Choosing the right ornamental tree for your garden
Trees are a vital part of the garden landscape, bringing structure, height and shade as well as beautiful colour, scent and even fruit; many have something of interest throughout the year. Once established, trees are low maintenance plants needing little attention from us. There are now hundreds of different trees to choose from that are the ideal size tree for any garden. There are deciduous and evergreen species in all shapes and sizes, but before deciding which tree to plant there are a number of important factors to consider.
What tree should I plant?
Most modern gardens are small, so it is important to choose the right tree for your space. When considering 'what tree should I plant', first think about what you want it for. Do you want it as a feature in its own right - with blossom, fruit, attractive autumn colour or bark? Do you want it to bring welcome shade to a bright south-facing spot, or to attract birds and wildlife to a city plot? And would you prefer the year-round foliage and interest of evergreens, or the gorgeous autumn colours of so many deciduous trees?
Always consider height and spread before choosing which tree to plant. Think about how it's going to look in 10, even 20 years' time and bear this in mind, especially if you want it near the house. A good tip for successfully choosing the ideal tree size for your garden is to remember that the spread of a tree is reflected by the root system below the surface. Decide where you want the tree to go and take its spread into account before making your final decision. Making sure you don't plant it too close to your house or other buildings is vital, but it is also worth working out where its shade will be cast as this can have a huge effect on your garden too.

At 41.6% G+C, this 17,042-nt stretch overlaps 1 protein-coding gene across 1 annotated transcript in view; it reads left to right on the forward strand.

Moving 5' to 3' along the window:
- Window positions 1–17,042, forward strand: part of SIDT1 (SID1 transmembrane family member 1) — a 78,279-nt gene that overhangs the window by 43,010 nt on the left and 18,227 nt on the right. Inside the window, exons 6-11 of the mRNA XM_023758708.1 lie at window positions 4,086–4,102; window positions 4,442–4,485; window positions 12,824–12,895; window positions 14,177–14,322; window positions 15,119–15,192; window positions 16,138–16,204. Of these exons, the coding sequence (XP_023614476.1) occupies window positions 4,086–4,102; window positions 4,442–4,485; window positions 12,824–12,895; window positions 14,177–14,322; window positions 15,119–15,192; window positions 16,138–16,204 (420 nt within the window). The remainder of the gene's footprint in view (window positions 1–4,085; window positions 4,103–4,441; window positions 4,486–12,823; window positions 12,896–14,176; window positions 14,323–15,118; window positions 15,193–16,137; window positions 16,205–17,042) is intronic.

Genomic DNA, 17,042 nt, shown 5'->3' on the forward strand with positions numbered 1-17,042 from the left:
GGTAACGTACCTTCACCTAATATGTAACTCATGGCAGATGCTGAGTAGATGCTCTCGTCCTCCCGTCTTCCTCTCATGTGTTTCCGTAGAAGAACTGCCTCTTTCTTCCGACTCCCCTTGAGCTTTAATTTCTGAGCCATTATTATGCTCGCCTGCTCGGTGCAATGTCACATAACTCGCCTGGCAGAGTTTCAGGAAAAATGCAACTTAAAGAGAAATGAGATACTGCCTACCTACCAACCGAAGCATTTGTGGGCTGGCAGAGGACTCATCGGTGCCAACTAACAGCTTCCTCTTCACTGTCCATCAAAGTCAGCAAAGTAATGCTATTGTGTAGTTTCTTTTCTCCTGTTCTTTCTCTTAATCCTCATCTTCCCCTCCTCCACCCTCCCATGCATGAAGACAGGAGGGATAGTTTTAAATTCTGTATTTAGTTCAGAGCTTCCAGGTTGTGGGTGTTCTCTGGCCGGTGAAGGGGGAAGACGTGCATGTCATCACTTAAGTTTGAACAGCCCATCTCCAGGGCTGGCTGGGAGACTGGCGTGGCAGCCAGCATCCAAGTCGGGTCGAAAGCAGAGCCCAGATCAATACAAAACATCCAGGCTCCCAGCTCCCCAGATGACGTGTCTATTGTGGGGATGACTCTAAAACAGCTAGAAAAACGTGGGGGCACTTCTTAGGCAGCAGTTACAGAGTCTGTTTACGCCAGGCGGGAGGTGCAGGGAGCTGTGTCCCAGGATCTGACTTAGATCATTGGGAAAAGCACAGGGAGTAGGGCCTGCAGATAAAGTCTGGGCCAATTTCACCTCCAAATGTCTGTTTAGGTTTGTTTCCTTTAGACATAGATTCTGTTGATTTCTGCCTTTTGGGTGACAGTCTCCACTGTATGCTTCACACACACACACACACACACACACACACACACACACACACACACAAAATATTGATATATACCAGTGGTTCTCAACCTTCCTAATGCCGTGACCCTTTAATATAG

Remember too that even a small tree may well eventually reach a height of 8m, and if this is too much for your garden consider a smaller, weeping variety instead. Finally, research has shown that the ideal tree size to choose when buying your tree is the smaller sized whip or maiden. It is now recognised that these smaller tree sizes establish faster and more successfully than larger and costlier trees.
When considering flowering trees it is worth noting that most of the flowering trees come into their own in spring, with the ubiquitous cherry a sure sign that this most welcome season has finally arrived. If, however, billowing clouds of blossom aren't your thing, there are many other lovely spring-flowering trees perfect for the smaller garden. The elegant cornus kousas, dwarf magnolias or the lipstick pink Judas tree (cercis siliquastrum) would all happily take pride of place in a lawn or sunny border.
By the time summer arrives, flowering trees are less common but those that are in flower, such as later magnolias, the beautifully fragranced pineapple broom and the fascinating Koelreuteria, all help to bring an extra dimension to an already colourful garden. There are also flowering trees in bloom as late as November and as early as February, so if you only have room for one flowering tree, pinpoint the time of year that is most important to you or better still look for one that has something happening for more than one season.